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PaulinNorthcliff

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Posts posted by PaulinNorthcliff

  1. 10 hours ago, Richard Mackay said:

    This forum must be the biggest in RE in South Africa but correct me if I'm mistaken..

    So having said that I find the lack of interest in electrical power utilities disappointing. We are nowhere near being able to do without the grid without a massive outlay of capital which only the obsessed will pursue (not the prudent!)

    It seems to me that everyone with a PV panel, inverter & battery has a pipe dream of going off grid so takes little interest in the utilities. I beg to differ! 

    Richard, you're right, and you're wrong...

    Some of us saw this trainwreck coming a long time ago and started working on our own solutions. Becoming power (or water) independent is a long and gradual process to which you must devote decades.

    We also may or may not have had a long history of trying to sway official policy and direction, to little effect.

    If you wait for policy to shift you should get used to cooking over an open fire and going to bed when the sun goes down.

  2. 5 hours ago, Gnome said:

    More elegant than me, but the facts are there: https://stormhighway.com/surge_protectors_ups_lightning_protection_myth.php

    OK, so I'm imminently unqualified to enter into a technical discussion on this... but...

    As Malcolm explained it to me... the Sinetamer monitors the incoming sine waveform and as soon as the waveform starts to trend upwards (ahead of the coming spike - I'm led to believe that this is measurable) beyond a set parameter, it cuts the link!

     

  3. On 2020/10/07 at 4:06 PM, Gnome said:

    I can confidently say this product is snake oil.  There are two types of lighting damage.

    Direct strike, which is lighting connecting directly to your electrical supply, which frankly is billion+ volts so there is absolutely nothing that can save you there.  We had one of these when I was a child and the TV, fridge, phone, amplifier etc. literally exploded into pieces from the amount of power.  Forget about protecting against that with electronics, the power coming in was so much it ripped apart the plastic & metal housings throwing things around.  The same can be seen when lighting strikes the ground.  It burns a hole in the ground and rips the ground open.  And soil isn't even a conductor.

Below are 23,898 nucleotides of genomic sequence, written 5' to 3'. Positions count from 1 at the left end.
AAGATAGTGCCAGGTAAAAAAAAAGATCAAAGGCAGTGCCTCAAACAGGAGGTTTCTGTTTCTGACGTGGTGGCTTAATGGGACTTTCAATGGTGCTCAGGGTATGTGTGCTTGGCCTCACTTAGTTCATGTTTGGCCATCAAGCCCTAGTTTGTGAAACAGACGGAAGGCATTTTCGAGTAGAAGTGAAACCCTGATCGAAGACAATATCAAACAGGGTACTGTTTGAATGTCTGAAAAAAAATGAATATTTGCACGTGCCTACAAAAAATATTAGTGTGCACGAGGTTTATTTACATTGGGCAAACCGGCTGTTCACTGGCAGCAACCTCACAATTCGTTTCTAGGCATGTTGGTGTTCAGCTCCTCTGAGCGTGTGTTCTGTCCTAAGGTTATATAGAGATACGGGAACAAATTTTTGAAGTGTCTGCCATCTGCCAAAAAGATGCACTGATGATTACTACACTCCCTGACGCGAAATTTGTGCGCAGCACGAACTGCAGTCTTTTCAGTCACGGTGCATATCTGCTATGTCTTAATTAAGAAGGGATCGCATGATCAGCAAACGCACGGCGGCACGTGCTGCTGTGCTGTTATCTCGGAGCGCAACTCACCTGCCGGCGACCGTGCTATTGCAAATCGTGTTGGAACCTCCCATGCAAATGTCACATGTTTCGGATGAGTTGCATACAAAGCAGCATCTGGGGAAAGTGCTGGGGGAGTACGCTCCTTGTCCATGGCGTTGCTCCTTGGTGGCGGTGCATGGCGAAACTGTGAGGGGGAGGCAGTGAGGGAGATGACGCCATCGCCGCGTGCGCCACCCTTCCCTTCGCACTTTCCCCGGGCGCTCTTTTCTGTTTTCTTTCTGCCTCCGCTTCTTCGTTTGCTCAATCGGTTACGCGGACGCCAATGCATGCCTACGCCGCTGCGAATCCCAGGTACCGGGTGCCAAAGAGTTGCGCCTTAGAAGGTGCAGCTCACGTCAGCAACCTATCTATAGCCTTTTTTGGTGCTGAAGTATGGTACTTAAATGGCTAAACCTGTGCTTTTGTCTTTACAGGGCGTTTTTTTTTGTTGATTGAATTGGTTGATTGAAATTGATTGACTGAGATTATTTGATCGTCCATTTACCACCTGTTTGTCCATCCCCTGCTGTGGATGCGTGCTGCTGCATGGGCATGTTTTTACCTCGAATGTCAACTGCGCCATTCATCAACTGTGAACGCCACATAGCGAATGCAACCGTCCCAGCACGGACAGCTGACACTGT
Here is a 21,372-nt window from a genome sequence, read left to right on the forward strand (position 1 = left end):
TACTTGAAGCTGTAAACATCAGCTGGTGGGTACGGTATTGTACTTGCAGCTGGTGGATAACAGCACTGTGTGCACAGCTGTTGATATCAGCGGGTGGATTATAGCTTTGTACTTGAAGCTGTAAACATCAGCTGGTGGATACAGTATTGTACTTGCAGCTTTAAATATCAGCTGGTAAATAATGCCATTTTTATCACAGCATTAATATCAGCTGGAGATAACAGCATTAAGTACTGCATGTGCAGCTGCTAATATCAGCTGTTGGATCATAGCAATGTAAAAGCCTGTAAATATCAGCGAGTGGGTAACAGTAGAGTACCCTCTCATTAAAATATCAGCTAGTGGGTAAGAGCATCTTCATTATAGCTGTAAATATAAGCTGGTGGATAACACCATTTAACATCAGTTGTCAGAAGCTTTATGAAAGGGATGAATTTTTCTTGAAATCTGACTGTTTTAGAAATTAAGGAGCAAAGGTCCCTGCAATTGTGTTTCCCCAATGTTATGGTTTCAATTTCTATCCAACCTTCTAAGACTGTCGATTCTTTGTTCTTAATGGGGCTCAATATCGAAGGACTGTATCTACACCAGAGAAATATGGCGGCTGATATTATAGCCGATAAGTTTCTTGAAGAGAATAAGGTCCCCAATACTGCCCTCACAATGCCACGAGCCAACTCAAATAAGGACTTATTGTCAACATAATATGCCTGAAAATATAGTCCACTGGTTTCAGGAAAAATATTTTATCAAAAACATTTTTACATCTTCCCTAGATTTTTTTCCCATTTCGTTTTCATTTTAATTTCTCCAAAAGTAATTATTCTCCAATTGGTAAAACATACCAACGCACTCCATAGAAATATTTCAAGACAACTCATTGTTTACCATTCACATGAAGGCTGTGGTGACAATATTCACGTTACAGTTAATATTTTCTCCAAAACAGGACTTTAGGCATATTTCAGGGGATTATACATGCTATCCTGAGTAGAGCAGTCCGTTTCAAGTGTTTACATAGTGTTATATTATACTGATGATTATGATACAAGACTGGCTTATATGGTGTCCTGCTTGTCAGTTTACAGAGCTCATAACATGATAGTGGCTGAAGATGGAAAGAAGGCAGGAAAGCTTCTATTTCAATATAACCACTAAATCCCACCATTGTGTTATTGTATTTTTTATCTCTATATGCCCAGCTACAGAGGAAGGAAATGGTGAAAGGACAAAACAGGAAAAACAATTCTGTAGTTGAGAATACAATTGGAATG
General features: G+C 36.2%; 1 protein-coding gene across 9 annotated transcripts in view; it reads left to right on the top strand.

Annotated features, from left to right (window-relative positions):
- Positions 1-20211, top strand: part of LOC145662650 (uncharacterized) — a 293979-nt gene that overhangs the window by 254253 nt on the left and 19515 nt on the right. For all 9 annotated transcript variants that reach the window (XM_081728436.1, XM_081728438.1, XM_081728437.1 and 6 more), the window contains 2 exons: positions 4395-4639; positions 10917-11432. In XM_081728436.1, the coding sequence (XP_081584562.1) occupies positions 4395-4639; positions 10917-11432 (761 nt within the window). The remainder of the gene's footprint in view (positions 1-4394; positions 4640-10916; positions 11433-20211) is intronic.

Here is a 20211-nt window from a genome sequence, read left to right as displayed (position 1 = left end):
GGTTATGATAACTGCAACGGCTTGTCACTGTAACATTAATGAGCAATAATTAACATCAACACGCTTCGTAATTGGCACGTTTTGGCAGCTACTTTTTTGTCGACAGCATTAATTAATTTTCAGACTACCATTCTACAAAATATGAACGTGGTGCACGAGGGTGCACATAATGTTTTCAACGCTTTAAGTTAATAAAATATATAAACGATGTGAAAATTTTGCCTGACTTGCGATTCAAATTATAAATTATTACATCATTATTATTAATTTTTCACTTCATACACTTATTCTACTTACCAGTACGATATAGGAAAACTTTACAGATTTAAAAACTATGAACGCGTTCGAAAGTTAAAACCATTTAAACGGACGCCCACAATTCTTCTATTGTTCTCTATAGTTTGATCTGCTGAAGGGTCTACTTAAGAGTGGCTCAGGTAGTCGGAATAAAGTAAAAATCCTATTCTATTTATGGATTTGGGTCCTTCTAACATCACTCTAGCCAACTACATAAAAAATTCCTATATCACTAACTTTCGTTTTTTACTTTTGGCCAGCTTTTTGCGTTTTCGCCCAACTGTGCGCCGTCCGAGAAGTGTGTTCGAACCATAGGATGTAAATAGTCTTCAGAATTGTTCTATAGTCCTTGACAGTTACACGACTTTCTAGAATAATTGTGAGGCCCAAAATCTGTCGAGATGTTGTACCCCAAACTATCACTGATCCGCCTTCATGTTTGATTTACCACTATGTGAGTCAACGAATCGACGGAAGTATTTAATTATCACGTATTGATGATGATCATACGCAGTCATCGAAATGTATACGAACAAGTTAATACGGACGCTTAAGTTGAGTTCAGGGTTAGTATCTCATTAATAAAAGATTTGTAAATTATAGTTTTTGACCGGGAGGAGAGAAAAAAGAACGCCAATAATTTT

Indirect strike, the most common where high voltages flow, typically through an earth wire into the house wiring (due to the high voltage current is flowing through multiple paths including back into the house wiring).

    Indirect strike can be protected against by a combination MOVs, GDTs, TSVs and transformers.  But there is no way you can monitor a line for a lighting strike then disconnect.  Current moves at very close to the speed of light.  By the time any software sees the spike it is already moving through.  MOVs, TSVs. GDTs etc. work by clamping at a specific voltage (they have a response time, TSV being the fastest).  These response times don't work on the principle of monitoring, it is an intrinsic property of break-down caused by voltage, thus it can occur at the speed quoted in the datasheets.

    So yeah, that sinetamer can help you deal with continuous brown-outs and voltage spike that lasts multiple milliseconds, but lighting doesn't fit into that category.

    Also they don't state the terms and conditions in their "warranty".  If you have a R100m piece of equipment connected I guarantee they don't have an insurance policy that will cover that.  That is exactly why surge protectors have very, very strict terms and conditions regarding their warranties.

    Can't say. Was recommended to me by Malcolm Koertzen from Segen. They don't supply Sinetamer so would appear to be neutral (groan) in this.

     

  4. 3 hours ago, Solaris said: